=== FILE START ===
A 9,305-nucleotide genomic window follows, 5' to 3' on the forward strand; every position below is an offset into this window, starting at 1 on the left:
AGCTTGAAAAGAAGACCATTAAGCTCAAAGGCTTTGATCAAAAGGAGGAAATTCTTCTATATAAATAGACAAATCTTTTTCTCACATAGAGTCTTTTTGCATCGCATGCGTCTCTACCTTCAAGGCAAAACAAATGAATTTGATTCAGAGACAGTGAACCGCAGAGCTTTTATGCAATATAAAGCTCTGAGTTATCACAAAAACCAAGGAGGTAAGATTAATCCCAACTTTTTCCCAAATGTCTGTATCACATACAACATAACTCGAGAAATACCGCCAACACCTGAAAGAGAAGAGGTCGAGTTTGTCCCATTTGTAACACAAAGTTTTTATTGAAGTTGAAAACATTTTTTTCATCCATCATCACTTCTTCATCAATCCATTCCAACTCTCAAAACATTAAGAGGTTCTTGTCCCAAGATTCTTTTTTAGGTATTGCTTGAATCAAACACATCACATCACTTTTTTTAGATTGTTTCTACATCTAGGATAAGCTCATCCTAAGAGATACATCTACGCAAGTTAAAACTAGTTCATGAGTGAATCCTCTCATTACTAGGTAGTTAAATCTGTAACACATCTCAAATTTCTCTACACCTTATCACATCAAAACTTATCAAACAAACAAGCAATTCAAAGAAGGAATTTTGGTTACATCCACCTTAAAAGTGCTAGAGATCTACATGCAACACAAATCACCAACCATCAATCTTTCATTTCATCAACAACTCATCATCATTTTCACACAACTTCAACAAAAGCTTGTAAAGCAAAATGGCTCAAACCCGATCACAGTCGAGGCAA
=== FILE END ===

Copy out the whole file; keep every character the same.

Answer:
A 9,305-nucleotide genomic window follows, 5' to 3' on the forward strand; every position below is an offset into this window, starting at 1 on the left:
AGCTTGAAAAGAAGACCATTAAGCTCAAAGGCTTTGATCAAAAGGAGGAAATTCTTCTATATAAATAGACAAATCTTTTTCTCACATAGAGTCTTTTTGCATCGCATGCGTCTCTACCTTCAAGGCAAAACAAATGAATTTGATTCAGAGACAGTGAACCGCAGAGCTTTTATGCAATATAAAGCTCTGAGTTATCACAAAAACCAAGGAGGTAAGATTAATCCCAACTTTTTCCCAAATGTCTGTATCACATACAACATAACTCGAGAAATACCGCCAACACCTGAAAGAGAAGAGGTCGAGTTTGTCCCATTTGTAACACAAAGTTTTTATTGAAGTTGAAAACATTTTTTTCATCCATCATCACTTCTTCATCAATCCATTCCAACTCTCAAAACATTAAGAGGTTCTTGTCCCAAGATTCTTTTTTAGGTATTGCTTGAATCAAACACATCACATCACTTTTTTTAGATTGTTTCTACATCTAGGATAAGCTCATCCTAAGAGATACATCTACGCAAGTTAAAACTAGTTCATGAGTGAATCCTCTCATTACTAGGTAGTTAAATCTGTAACACATCTCAAATTTCTCTACACCTTATCACATCAAAACTTATCAAACAAACAAGCAATTCAAAGAAGGAATTTTGGTTACATCCACCTTAAAAGTGCTAGAGATCTACATGCAACACAAATCACCAACCATCAATCTTTCATTTCATCAACAACTCATCATCATTTTCACACAACTTCAACAAAAGCTTGTAAAGCAAAATGGCTCAAACCCGATCACAGTCGAGGCAA